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People gather around the ambulance as one of the bodies of the Al Ain crash arrives in a coffin from Abu Dhabi to the Coronation Hight School in Fatickchari, Bangladesh. Silvia Razgova / The National
People gather around the ambulance as one of the bodies of the Al Ain crash arrives in a coffin from Abu Dhabi to the Coronation Hight School in Fatickchari, Bangladesh. Silvia Razgova / The National
Hosna Ara Begum, the grandmother of Mohammed Arif Uddin, cries over his coffin as the neighborhood gathers to view the young man's body. Silvia Razgova / The National
Hosna Ara Begum, the grandmother of Mohammed Arif Uddin, cries over his coffin as the neighborhood gathers to view the young man's body. Silvia Razgova / The National

Bodies of Al Ain crash victims arrive in Bangladesh

The bodies of seven victims of last week’s horrific lorry and bus crash near Al Ain flown home to Bangladesh, their coffins greeted by mourning families.

CHITTAGONG, BANGLADESH // Only a mother who has lost her only child can know such grief.

Mohammed Arif Uddin, 22, left home three years ago to find work in the UAE as a painter and decorator. That was the last time his mother saw him. He returned today in a brown, plywood coffin.

Mohammed’s mother, Noor Nahar Laki, 42, walked unsteadily towards the unloading dock at Chittagong airport, supported by two relatives. She beat her chest and chanted: “If you were here, I would feed you rice with my own hand. But you are gone now, from this cruel world.”

Other families mourned too. Aziz Ul Haq grieved for his two nephews, Mohammed Masud Rana and Khorshed Ul Alam.

“They did so much for everyone and nothing came of them,” cried Mr Haq, wiping away tears, and beating his head while clutching a laminated photograph of one of the brothers. “Why this punishment? Why? Why?”

Sadar Majumdar greeted the coffin of his uncle, Siraj ul Islam Majumdar. “We wanted to make sure we were all here for him,” Sadar said, “but the women of the family are too devastated to come, they have taken ill.”

Dozens of relatives gathered around a table set up in the car park of the airport, where officials from Bangladesh’s foreign affairs ministry verified the names of the dead before giving out cheques for 35,000 taka (Dh1,644) to each of the victims’ families to pay for burial and funeral expenses.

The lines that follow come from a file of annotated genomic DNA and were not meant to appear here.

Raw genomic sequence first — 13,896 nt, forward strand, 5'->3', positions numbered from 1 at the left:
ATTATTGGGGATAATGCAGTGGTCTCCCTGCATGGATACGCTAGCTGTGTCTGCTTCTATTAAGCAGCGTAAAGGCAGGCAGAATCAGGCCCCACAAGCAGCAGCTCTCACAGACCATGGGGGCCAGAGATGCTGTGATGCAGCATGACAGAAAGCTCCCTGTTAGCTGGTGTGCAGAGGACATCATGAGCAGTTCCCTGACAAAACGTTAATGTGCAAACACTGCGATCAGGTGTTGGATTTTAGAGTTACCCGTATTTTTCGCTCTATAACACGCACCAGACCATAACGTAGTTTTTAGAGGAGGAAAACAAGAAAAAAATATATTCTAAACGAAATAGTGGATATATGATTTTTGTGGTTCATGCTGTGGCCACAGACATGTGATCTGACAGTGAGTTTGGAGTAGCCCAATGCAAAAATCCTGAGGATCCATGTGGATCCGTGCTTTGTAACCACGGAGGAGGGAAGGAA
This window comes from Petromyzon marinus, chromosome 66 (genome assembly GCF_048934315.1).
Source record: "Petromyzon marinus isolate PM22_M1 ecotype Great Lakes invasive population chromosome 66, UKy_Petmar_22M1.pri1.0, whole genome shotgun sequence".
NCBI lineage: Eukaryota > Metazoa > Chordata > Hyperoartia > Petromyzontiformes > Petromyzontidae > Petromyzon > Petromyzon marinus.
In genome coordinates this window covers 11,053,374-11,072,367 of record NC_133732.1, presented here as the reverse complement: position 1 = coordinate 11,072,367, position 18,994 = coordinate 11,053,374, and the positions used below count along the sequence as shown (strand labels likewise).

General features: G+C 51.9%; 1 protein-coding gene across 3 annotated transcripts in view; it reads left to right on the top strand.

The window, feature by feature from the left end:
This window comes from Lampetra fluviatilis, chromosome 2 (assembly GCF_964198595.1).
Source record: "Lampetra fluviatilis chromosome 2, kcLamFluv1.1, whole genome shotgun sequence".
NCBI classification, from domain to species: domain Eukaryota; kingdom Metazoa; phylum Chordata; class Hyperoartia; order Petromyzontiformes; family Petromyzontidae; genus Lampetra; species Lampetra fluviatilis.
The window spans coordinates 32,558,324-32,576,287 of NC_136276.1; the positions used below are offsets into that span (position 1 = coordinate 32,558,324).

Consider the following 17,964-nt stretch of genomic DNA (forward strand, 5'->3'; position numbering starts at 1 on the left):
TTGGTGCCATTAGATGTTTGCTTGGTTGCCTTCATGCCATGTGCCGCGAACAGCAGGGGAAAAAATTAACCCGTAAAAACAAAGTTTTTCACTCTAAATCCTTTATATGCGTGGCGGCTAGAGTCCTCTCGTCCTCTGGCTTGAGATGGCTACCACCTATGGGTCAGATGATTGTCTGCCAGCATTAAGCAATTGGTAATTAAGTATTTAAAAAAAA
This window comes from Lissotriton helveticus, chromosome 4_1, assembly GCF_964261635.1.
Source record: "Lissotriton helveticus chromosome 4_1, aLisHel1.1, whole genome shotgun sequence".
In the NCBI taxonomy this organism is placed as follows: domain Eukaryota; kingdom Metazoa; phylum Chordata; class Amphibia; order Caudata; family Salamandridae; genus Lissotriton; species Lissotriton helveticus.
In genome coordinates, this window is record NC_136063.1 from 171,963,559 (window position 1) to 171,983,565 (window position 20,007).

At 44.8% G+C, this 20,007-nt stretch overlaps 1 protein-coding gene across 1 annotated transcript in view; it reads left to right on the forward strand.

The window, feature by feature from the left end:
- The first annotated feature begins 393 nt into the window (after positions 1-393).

Seven ambulances lined up, backing into the crowds that gathered around the coffins. Relatives were asked to stand in front of the coffins and fill out paperwork. Soon, wailing filled the air.

“My brother, that is my brother,” cried Mohammed Jehangir Alam, 29, as police lifted the coffin of Bohra Uddin, 26, and placed it in an ambulance.

Then the convoy of ambulances, sirens blaring, filled with grieving family and friends, drove off from the Chittagong airport, Shah Amanat International.

Four of the bodies were taken to Fatickchari, a town 44 kilometres north of Chittagong city.

A prayer meeting was organised on the grounds of Coronation High School, after which the families conducted their personal funerals. Four of the ambulances were parked in the middle of a crowd of more than 3,000 men.

“They sacrifice their lives for their families. These are the ones who send money home and into their bank accounts, and now we have to make sure they are well taken care of,” said ATM Pearul Islam, assistant secretary of the Bangladesh Awami League central sub committee.

The seven men whose bodies were flown home to Bangladesh today died last week when a lorry ploughed into the back of the bus in which they were travelling to work on the E30, the Old Truck Road, next to Al Rawda Palace on the outskirts of Al Ain.

Of the 21 men killed in the crash on February 4, 19 were from Bangladesh. The remaining 12 bodies will be flown to Dhaka and Sylhet in Bangladesh over the next week.

There are an estimated one million migrant workers from Bangladesh in the UAE, most of them working in the informal sector, according to the Bangladesh embassy in the UAE.

sbhattacharya@thenational.ae

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